First, it may be nice to know where Windows is getting the
C:\Users\sobhan\Desktop\Adobe Acrobat XI\Adobe Acrobat XI\AcroPro.msi
from. I suspect you'll be able to see that command if you go to a command prompt and run this:
reg query HKLM\Software\Microsoft\Windows\CurrentVersion\Uninstall /s | find /i "UninstallString" | find /i "Adobe Acrobat XI"<BR>
It doesn't seem like you need to have a UAC-elevated command prompt. (However, some programs do give different results based on if UAC is enabled. Most give an error message, like "
net session", but others just give a different result.)
You can chop off everything after the pipes if you want to see more info, like the DisplayName value.
Note: If you choose to use the graphical interface, RegEdit, then you should know that HKLM is a shortcut for HKEY_LOCAL_MACHINE
I'm noticing the
Adobe Acrobat XI\Adobe Acrobat XI\AcroPro.msi filename you mention is under your Desktop. My guess is that these files got deleted, likely in an attempt to clean up a desktop. You could try to somehow restore the file to that location, but that probably won't be super easy and so it won't be worth the effort. In all honesty, you're probably more likely to be better off just using a method to manually clean off the software (deleting the files), and then eliminate the related entry from HKLM\Software\Microsoft\Windows\CurrentVersion\Uninstall
Just deleting the files (for the old version) may not seem like a very thorough cleaning job, as that approach may leave behind some registry entries. However, chances are that nearly every one of those remaining registry entries are likely to just be used once you get the new version installed, so you can rest easy knowing that you're not leaving a ton of useless clutter in the registry.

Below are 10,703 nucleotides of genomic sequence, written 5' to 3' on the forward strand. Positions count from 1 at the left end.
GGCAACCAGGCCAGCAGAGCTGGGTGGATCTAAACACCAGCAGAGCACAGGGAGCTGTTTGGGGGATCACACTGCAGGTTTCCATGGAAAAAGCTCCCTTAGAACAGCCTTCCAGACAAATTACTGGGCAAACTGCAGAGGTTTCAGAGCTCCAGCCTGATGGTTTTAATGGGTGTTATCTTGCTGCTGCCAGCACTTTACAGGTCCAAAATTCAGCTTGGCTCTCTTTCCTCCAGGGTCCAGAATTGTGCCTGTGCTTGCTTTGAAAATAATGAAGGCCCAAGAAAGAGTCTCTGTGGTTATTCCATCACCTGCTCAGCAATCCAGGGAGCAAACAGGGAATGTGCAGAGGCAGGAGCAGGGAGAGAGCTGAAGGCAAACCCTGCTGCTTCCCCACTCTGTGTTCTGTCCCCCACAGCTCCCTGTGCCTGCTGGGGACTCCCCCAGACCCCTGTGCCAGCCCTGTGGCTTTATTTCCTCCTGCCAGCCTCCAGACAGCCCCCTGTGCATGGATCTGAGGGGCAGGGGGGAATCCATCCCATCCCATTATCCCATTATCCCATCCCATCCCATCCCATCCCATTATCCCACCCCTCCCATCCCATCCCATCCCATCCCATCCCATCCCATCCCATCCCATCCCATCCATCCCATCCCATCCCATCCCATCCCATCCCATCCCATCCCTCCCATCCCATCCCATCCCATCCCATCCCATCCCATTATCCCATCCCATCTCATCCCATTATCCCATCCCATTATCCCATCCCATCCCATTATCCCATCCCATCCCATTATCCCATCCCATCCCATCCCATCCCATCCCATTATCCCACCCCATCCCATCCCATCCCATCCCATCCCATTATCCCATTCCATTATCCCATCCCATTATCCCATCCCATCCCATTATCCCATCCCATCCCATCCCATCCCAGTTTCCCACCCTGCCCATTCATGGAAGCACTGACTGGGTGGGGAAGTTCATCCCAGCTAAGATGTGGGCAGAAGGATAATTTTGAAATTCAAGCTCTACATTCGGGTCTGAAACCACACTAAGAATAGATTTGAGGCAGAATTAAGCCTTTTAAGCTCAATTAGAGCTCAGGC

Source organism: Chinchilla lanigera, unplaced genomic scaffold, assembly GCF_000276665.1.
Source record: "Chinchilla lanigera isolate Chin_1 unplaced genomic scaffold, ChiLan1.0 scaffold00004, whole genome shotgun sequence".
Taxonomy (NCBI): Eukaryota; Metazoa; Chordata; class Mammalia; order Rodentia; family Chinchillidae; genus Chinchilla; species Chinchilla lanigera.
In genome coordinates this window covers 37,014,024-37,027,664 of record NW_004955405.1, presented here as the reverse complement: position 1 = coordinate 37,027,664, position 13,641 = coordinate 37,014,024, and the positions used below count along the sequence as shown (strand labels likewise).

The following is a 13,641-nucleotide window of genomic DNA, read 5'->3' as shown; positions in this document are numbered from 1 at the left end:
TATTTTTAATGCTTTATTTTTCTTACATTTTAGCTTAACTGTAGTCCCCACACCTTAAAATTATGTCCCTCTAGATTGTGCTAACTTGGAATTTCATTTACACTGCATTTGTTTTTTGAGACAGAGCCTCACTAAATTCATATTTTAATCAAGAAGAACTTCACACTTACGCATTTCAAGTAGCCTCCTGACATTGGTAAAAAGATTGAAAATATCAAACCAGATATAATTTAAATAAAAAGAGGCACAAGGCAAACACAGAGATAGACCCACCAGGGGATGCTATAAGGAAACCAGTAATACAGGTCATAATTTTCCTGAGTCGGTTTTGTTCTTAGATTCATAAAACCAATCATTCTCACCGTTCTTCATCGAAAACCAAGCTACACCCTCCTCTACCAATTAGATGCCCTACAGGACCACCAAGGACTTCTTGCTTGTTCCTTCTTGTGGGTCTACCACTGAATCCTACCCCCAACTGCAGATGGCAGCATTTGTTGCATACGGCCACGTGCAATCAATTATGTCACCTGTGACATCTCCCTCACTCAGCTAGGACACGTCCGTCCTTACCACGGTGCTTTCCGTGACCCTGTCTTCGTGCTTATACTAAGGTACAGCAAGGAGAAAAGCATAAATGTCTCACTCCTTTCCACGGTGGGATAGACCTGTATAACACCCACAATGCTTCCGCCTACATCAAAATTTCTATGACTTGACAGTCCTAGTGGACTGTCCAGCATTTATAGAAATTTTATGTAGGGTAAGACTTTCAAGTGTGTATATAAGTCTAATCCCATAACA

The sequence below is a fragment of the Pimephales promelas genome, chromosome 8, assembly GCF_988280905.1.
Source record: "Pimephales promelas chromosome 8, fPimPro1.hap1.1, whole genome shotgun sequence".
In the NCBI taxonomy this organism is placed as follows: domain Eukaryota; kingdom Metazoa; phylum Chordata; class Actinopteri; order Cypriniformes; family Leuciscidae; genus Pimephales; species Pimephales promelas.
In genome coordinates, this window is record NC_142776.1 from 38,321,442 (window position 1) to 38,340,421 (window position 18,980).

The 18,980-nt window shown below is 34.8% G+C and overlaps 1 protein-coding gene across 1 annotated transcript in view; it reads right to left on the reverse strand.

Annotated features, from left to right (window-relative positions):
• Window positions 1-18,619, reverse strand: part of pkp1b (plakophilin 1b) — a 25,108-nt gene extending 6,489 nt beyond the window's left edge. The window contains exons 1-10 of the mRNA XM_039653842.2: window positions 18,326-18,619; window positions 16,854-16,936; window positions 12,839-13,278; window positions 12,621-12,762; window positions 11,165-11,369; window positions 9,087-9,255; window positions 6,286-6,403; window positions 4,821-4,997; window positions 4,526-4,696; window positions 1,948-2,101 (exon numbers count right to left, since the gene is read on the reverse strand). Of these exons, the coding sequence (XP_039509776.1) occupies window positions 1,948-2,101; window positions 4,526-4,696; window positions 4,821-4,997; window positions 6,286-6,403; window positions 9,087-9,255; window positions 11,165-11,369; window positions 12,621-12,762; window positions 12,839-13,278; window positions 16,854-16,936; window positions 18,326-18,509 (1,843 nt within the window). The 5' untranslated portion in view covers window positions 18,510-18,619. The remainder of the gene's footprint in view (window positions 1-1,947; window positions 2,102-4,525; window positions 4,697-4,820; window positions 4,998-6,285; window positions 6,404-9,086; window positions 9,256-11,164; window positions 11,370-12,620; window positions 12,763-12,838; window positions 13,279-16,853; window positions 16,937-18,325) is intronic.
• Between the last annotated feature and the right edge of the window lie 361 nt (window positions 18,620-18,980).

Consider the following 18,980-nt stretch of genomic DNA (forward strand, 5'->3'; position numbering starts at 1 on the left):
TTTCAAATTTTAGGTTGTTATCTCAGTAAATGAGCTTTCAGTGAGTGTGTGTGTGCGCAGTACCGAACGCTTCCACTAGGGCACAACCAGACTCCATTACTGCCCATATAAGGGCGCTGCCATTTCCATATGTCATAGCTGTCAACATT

Now, as for why you can't install, I don't know. I don't think people should be expected to know, based on the very limited information you've provided so far. There are probably tons of different reasons that an installation program could break. I remember working for a computer support company and a business just couldn't get their Adobe installed. Turns out that an employee had run some software that cracked the old version of Adobe, and that software modified the HOSTS file (in C:\Windows\System32\Drivers\etc) which had a bunch of lines related to Adobe. (And we had a very good idea of just what employee did such a thing.) I cleared out those entries from the HOSTS file, and may have done some more work (like flushing the DNS cache, with IPConfig/FlushDNS), and then I was easily able to register the new version (like what the business was trying to properly do). So that's a real-world experience that did happen.
However, I do suspect your cause may be entirely different. Because there are numerous reasons why a software installation could fail, finding out why Adobe won't install is probably really worth a separate question by itself, and more details on what you experience when you try to install it.